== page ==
What’s not allowed is paying directly for folks to review your book, or providing any type of incentive to do so. (Again, any incentive other than a digital or print copy of your book.) 
7. Have an Audiobook? Get that Reviewed Too!"
Seems kind of stupid to me. Indies should not go to the big expense of audio if the ebook or printed book isn’t selling. (KM)

Read the entire article.

Friday, February 15, 2019

Copyright: Protect Your Rights!

Hang on to your rights when you publish your book. Apparently, many traditional publishers are now trying to grab all the rights as part of their arrangement. According to this post, you should avoid that!

Think this isn’t an issue for indie publishers? Wrong. The services I utilize do not take any of my rights. By using KDP or Draft2Digital, I license those services to host and distribute my ebooks. However, I still own the copyrights. Those terms can change at any time though, so when I get an email from them indicating the terms of service are changing, I take the time to go see what they are up to. For those of you who have decided to go with hybrid publishers, check the terms of service or your contracts very carefully! Your copyrights are your property; do not give them away without being compensated!

You do not have to register your book when you indie publish it, and pay the $35 fee. You do have to register it prior to filing a lawsuit for infringement however.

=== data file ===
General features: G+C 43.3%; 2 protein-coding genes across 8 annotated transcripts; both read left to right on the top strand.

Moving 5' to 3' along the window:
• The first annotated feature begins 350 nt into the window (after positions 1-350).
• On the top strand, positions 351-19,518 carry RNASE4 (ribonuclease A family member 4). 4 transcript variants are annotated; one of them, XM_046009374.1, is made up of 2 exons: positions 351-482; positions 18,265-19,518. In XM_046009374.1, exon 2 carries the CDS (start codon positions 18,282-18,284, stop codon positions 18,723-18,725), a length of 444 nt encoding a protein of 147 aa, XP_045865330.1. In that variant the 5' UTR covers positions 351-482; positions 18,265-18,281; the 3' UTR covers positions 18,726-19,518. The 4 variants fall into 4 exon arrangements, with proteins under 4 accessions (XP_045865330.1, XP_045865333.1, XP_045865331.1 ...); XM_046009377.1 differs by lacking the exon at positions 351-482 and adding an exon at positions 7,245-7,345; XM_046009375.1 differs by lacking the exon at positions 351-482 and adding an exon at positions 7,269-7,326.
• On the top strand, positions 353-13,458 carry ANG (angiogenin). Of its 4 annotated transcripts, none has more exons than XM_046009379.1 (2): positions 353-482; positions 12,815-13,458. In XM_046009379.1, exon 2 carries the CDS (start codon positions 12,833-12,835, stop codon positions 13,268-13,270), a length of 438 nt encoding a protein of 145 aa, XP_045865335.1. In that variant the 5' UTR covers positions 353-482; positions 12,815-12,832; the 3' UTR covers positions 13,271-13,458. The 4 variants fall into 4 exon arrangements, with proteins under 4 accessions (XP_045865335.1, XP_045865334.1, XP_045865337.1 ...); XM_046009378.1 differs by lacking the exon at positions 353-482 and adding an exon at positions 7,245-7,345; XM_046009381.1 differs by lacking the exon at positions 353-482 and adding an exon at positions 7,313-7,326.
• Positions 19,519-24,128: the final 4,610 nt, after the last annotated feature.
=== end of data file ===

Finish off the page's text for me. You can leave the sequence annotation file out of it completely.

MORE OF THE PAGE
From the article:
"If you have published a novel, traditionally or indie, and you do not understand copyright, you are volunteering to get screwed over and over and over again. I say this often, and I’m saying it loudly again, because the trend for 2019 and beyond is that every organization you do business with will try to take a piece (if not all) of your copyright on each and every one of your projects. 
I recommend publishing indie, because that’s the best way to protect yourself and your writing income. You’ll have a career if you do that. Your career might vanish on you if you try to remain traditional. Or, rather, you will write as a “hobby” while you make your living doing something else. 
The more IP a company acquires, the more its value goes up. Your novel is IP. If they acquire it, their bottom line goes up, even if they never do anything with that IP. 
Those conglomerates put all of the intellectual property on their account books as an asset. So your novel—even if it’s more or less out of print (or has a $19.99 ebook like my novel Fantasy Life)—has a value assigned to it that reflects not only its earnings right now, but its potential earnings in the future. 
In fact, we just had interest on one of my books from a Hollywood production company. They wanted to “see” the book—from me or my representative. However, before letting them “see” it, I had to sign a document giving them some copyright in the book—even if they chose not to option the book. Not kidding. 
This, a book they could have bought on any one of a dozen sites or stores. They came to us directly so that they could sneakily get a slice of copyright, just in case I wasn’t paying attention to the legalities and niceties of copyright law. 
I refused to let them “see” the book, and did not bother to tell them they could buy it themselves, just in case they would take that as an acceptance of their stupid little legal ploy. 
Sneaky! (KM)